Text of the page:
8. Last, let’s take a look at the Options tab. The MultiConfiguration option enables us to build the selected solution(s) multiple times, each time for every combination of the variables that are specified here. By default, it will list the config and platform variables here. So, this means that the build will first build my solution using Debug | Any CPU, and the it will compile it using Release | Any CPU.

    If I check the Parallel checkbox, it will run these combinations in parallel, if there are multiple agents available of course.


    Also, we can enable copy to Staging and Drop location here. The build agent will copy everything that matches the Search pattern and place it in the staging folder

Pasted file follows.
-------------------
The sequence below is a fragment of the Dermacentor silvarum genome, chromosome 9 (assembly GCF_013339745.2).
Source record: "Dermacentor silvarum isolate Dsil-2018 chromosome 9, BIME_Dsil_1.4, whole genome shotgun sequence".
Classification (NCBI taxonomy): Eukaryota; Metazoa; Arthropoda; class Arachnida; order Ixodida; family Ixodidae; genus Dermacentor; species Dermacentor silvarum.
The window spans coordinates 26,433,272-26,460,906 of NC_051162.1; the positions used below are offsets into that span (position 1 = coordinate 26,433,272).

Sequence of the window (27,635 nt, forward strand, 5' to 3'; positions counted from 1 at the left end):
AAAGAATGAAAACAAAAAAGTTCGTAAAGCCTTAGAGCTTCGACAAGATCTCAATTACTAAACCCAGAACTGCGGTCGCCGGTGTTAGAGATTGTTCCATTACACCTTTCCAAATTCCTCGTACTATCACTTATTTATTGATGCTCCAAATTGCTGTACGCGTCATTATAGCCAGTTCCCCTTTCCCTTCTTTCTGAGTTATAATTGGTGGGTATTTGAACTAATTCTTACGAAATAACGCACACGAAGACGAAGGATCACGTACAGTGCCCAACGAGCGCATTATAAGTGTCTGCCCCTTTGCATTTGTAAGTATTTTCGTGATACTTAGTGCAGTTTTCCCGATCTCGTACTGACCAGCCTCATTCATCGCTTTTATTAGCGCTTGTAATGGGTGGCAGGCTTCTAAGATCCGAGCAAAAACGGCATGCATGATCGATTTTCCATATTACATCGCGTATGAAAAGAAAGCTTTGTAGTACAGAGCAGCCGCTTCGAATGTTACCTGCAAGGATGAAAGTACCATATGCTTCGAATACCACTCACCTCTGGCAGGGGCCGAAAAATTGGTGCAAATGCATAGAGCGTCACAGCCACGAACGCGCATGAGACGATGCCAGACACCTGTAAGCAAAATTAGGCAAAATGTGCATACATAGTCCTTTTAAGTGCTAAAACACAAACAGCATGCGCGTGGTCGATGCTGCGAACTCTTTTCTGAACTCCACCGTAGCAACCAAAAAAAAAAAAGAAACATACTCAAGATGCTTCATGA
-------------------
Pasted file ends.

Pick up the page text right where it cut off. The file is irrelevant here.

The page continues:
9. Finally, let’s save the new build definition. Note that you can also add a comment every time you save a build definition:


    These comments are visible on the History tab, where you can view the history of all the changes to the build definition and view the changes between any of the changes. Nice!


Running a Build

The build definition is complete, let’s kick off a build. Click on the Queue build.. button at the top to do this. This will show the live output of the build, both in a console output window and in an aggregated view where the status of each task is shown:



Here you can note several nice features of build vNext:

  • The console output shoes the exact output from each task, just like it would if you ran the same command on your local machine
  • The aggregated view to the left shows the status and progress of every task which makes it very clear how far in the process the build is